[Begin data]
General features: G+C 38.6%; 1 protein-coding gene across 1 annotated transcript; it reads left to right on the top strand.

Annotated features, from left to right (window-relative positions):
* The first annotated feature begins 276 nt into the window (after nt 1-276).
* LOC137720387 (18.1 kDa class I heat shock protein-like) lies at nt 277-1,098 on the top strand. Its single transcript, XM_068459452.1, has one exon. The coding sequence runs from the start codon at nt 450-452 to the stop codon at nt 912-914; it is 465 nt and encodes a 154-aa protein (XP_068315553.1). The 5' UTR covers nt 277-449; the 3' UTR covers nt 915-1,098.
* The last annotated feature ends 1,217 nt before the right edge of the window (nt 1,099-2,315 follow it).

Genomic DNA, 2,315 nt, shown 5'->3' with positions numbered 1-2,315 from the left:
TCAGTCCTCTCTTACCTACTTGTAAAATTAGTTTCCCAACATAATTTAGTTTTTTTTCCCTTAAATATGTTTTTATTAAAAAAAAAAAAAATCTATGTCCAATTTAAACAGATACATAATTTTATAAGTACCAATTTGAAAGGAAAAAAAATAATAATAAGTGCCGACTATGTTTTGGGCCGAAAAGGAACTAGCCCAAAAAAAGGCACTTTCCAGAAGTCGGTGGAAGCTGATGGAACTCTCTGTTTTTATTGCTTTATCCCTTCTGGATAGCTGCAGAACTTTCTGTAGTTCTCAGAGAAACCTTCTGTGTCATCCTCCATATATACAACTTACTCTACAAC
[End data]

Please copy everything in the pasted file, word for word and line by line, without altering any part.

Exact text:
General features: G+C 38.6%; 1 protein-coding gene across 1 annotated transcript; it reads left to right on the top strand.

Annotated features, from left to right (window-relative positions):
* The first annotated feature begins 276 nt into the window (after nt 1-276).
* LOC137720387 (18.1 kDa class I heat shock protein-like) lies at nt 277-1,098 on the top strand. Its single transcript, XM_068459452.1, has one exon. The coding sequence runs from the start codon at nt 450-452 to the stop codon at nt 912-914; it is 465 nt and encodes a 154-aa protein (XP_068315553.1). The 5' UTR covers nt 277-449; the 3' UTR covers nt 915-1,098.
* The last annotated feature ends 1,217 nt before the right edge of the window (nt 1,099-2,315 follow it).

Genomic DNA, 2,315 nt, shown 5'->3' with positions numbered 1-2,315 from the left:
TCAGTCCTCTCTTACCTACTTGTAAAATTAGTTTCCCAACATAATTTAGTTTTTTTTCCCTTAAATATGTTTTTATTAAAAAAAAAAAAAATCTATGTCCAATTTAAACAGATACATAATTTTATAAGTACCAATTTGAAAGGAAAAAAAATAATAATAAGTGCCGACTATGTTTTGGGCCGAAAAGGAACTAGCCCAAAAAAAGGCACTTTCCAGAAGTCGGTGGAAGCTGATGGAACTCTCTGTTTTTATTGCTTTATCCCTTCTGGATAGCTGCAGAACTTTCTGTAGTTCTCAGAGAAACCTTCTGTGTCATCCTCCATATATACAACTTACTCTACAAC